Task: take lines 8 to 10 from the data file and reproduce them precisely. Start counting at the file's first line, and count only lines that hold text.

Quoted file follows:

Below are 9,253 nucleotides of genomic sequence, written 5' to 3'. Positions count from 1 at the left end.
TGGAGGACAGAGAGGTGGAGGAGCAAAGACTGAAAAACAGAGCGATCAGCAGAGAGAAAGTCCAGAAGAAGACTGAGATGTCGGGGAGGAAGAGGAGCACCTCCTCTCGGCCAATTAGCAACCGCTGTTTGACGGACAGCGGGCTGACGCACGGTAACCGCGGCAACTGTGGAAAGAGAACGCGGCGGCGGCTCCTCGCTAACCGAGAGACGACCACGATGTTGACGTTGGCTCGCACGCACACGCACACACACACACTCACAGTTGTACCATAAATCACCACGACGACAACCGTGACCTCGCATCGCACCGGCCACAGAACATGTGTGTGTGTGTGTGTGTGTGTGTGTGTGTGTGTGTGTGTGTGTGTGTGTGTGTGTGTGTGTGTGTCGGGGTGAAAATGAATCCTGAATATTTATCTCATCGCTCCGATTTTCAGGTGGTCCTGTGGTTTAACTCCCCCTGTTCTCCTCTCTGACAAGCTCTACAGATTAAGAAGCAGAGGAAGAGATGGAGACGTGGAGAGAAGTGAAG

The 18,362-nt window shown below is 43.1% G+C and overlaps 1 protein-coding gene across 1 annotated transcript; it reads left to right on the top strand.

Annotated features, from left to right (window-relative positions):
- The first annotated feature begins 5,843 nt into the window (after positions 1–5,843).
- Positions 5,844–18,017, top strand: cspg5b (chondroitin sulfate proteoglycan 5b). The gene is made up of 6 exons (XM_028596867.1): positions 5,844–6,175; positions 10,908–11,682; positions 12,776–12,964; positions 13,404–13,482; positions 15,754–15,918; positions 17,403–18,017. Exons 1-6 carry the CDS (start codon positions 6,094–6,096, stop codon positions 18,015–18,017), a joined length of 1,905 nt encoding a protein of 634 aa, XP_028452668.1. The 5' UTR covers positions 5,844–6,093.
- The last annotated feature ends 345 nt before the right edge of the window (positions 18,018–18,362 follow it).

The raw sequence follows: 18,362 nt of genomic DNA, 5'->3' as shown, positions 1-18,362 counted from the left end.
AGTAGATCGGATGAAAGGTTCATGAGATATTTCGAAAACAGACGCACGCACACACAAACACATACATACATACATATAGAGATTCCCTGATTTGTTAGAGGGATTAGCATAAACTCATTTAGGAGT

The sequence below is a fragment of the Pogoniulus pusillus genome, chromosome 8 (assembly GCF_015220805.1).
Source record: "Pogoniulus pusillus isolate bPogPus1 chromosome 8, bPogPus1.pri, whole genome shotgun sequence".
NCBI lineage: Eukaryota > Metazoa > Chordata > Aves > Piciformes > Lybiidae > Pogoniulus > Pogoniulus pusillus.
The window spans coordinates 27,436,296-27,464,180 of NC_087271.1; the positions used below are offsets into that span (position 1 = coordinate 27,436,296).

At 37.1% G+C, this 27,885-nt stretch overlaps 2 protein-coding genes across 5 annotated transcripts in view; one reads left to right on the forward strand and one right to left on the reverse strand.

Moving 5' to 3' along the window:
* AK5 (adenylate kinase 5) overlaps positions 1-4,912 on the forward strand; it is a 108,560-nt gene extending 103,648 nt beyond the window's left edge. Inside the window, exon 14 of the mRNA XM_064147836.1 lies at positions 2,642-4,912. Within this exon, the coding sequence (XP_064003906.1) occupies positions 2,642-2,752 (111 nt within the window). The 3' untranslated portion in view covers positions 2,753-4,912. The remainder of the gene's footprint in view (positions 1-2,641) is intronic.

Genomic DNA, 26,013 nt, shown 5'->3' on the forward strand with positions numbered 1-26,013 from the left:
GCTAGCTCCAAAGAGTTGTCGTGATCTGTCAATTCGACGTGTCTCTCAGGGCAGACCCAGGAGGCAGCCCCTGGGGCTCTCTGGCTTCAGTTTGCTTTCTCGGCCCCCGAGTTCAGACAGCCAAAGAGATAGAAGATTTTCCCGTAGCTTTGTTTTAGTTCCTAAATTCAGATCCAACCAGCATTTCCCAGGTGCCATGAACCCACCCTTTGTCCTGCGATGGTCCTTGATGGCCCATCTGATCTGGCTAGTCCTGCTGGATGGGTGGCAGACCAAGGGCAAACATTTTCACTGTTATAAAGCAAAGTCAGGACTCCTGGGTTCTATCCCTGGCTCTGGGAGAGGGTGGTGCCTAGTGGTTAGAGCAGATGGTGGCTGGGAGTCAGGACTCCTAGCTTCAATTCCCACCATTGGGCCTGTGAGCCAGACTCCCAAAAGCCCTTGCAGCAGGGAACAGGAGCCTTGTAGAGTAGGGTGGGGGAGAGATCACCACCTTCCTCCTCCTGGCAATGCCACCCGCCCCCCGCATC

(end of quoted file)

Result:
The raw sequence follows: 18,362 nt of genomic DNA, 5'->3' as shown, positions 1-18,362 counted from the left end.
AGTAGATCGGATGAAAGGTTCATGAGATATTTCGAAAACAGACGCACGCACACACAAACACATACATACATACATATAGAGATTCCCTGATTTGTTAGAGGGATTAGCATAAACTCATTTAGGAGT

The sequence below is a fragment of the Pogoniulus pusillus genome, chromosome 8 (assembly GCF_015220805.1).